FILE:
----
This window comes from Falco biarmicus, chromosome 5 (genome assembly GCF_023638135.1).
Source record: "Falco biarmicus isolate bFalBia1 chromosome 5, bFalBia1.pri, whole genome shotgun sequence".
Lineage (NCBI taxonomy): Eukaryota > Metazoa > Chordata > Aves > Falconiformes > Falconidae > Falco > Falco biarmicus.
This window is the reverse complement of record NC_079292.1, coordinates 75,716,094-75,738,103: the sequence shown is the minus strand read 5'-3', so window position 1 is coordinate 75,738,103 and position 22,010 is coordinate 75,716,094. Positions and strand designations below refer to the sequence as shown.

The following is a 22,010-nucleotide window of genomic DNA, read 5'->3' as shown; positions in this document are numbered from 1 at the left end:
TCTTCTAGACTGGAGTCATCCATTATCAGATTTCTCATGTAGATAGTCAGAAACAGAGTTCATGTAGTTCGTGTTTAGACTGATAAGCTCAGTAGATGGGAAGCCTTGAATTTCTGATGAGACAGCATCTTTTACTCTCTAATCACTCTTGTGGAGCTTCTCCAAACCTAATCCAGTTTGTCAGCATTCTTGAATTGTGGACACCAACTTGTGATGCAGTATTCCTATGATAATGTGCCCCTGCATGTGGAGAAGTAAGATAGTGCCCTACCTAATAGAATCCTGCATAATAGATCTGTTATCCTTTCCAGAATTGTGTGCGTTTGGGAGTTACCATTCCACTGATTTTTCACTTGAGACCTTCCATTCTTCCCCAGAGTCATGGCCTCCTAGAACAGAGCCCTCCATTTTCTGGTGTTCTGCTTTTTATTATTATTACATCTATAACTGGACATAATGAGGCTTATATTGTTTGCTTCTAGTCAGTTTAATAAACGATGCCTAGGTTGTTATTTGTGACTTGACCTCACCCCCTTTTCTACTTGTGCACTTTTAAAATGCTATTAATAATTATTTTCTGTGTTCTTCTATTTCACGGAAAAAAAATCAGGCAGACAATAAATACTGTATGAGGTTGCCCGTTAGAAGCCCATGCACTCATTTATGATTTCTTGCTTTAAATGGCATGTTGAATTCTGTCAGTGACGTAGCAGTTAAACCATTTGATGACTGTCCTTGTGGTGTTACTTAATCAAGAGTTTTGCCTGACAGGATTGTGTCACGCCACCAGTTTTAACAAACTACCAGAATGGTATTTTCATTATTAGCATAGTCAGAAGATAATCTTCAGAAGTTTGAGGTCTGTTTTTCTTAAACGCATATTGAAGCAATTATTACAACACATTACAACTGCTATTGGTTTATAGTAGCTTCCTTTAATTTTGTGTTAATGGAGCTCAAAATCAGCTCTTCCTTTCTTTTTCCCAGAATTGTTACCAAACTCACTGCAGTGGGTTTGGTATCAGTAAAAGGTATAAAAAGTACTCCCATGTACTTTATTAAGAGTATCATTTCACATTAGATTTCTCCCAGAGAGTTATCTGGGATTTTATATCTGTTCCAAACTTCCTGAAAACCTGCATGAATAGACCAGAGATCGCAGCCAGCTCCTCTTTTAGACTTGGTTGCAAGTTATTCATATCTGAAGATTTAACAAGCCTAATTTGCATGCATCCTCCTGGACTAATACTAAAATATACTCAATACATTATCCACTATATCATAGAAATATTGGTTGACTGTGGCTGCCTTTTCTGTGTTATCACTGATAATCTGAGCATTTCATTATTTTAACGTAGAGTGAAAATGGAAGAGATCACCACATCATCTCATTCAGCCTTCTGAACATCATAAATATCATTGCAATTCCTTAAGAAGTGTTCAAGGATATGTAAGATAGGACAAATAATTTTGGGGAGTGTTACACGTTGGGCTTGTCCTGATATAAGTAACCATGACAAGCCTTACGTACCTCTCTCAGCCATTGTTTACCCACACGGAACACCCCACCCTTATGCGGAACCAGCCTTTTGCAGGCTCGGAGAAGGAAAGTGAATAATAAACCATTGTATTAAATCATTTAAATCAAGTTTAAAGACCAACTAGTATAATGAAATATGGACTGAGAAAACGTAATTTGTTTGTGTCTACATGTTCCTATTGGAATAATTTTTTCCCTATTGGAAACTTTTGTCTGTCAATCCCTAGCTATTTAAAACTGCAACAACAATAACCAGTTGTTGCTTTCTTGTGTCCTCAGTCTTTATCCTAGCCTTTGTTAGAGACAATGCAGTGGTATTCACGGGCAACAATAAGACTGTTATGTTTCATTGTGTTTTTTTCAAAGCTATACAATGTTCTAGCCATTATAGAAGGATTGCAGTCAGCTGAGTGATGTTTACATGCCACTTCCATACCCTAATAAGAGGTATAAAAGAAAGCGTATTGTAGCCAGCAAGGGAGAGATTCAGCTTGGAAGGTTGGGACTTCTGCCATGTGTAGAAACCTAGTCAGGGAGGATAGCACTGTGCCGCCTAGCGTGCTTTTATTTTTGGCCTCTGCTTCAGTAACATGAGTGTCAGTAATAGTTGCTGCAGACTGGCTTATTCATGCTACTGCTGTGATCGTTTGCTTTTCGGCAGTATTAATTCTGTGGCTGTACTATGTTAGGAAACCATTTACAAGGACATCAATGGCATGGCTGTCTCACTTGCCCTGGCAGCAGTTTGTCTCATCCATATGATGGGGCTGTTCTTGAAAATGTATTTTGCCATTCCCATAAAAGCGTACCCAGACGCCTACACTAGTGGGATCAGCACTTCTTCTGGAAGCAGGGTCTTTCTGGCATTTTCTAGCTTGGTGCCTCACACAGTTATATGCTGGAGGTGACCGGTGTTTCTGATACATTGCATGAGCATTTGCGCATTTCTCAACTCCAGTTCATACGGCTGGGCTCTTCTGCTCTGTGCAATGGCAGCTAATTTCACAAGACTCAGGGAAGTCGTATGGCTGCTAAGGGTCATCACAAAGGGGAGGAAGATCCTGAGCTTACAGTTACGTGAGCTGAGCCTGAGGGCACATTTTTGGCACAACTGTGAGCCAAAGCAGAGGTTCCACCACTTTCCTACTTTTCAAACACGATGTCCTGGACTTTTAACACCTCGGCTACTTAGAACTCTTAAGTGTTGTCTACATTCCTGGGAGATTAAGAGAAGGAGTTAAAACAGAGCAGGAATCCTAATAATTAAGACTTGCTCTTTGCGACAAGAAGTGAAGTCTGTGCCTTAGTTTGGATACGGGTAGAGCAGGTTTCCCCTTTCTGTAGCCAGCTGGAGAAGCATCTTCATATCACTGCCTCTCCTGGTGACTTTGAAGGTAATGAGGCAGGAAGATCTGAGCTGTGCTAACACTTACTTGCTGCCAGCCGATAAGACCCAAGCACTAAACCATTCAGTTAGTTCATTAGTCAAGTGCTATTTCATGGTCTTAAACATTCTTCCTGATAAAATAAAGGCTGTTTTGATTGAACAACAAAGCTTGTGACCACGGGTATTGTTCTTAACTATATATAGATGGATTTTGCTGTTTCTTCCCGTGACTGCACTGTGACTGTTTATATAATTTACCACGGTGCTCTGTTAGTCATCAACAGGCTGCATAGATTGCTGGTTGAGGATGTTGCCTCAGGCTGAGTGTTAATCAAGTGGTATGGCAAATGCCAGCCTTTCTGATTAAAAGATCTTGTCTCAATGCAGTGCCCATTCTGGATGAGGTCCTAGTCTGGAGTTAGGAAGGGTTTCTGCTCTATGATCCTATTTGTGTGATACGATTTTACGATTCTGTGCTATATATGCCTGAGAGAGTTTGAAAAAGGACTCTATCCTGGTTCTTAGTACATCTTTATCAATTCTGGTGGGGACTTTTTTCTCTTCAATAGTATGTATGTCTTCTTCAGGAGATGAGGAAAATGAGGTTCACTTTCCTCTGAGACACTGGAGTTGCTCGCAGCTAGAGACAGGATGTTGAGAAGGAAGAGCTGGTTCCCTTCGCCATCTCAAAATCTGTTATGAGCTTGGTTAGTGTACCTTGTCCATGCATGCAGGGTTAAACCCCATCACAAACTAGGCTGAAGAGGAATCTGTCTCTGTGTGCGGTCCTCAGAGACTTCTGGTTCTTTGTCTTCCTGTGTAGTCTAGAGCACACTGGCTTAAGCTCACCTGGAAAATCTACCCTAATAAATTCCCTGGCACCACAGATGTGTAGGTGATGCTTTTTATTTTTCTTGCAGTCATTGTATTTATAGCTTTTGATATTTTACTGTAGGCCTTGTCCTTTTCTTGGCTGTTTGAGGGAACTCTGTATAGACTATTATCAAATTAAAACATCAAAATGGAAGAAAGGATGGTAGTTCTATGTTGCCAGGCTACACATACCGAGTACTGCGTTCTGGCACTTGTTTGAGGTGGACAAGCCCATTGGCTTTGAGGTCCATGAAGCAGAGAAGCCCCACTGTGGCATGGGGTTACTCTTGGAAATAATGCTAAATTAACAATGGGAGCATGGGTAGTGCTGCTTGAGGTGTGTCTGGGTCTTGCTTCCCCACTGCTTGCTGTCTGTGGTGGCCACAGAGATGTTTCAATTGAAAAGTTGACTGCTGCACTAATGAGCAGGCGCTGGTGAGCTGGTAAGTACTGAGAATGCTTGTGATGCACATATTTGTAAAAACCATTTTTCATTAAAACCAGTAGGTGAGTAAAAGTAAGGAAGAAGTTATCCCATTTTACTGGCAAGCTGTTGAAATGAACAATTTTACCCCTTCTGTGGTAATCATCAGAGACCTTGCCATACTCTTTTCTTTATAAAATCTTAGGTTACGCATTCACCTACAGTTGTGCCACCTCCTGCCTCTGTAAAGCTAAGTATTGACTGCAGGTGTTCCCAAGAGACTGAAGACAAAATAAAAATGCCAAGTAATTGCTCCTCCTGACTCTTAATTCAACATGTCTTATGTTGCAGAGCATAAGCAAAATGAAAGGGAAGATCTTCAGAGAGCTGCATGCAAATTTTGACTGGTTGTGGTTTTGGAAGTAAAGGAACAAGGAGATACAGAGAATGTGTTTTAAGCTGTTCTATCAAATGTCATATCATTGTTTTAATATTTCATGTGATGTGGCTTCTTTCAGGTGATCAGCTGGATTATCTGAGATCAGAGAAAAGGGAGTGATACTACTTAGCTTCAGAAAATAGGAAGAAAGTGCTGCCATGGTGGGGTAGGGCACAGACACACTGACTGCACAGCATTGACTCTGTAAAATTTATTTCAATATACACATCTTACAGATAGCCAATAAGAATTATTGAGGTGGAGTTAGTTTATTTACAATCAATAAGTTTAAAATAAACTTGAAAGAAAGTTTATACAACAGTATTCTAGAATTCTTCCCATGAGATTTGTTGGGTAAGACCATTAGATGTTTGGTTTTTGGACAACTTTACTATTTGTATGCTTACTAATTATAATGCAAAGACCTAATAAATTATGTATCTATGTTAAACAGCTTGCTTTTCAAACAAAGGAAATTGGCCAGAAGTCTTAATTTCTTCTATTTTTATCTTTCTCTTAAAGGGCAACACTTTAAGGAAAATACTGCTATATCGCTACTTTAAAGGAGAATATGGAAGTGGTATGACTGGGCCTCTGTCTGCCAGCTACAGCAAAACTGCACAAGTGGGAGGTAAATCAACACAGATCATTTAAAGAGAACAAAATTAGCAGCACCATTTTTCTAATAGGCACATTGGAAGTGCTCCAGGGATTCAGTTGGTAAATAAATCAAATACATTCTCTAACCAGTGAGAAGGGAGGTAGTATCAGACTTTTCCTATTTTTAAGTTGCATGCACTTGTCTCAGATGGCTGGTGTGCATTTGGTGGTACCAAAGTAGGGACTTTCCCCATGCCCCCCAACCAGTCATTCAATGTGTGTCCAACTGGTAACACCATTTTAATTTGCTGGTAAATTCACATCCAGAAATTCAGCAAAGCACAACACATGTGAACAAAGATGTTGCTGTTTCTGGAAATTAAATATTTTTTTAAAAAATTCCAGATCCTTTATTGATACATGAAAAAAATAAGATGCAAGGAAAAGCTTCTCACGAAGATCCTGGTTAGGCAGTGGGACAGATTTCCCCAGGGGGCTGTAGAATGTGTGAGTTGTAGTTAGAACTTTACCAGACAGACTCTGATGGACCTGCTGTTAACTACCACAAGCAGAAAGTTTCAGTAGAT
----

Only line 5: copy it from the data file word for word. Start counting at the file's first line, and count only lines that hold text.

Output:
The following is a 22,010-nucleotide window of genomic DNA, read 5'->3' as shown; positions in this document are numbered from 1 at the left end: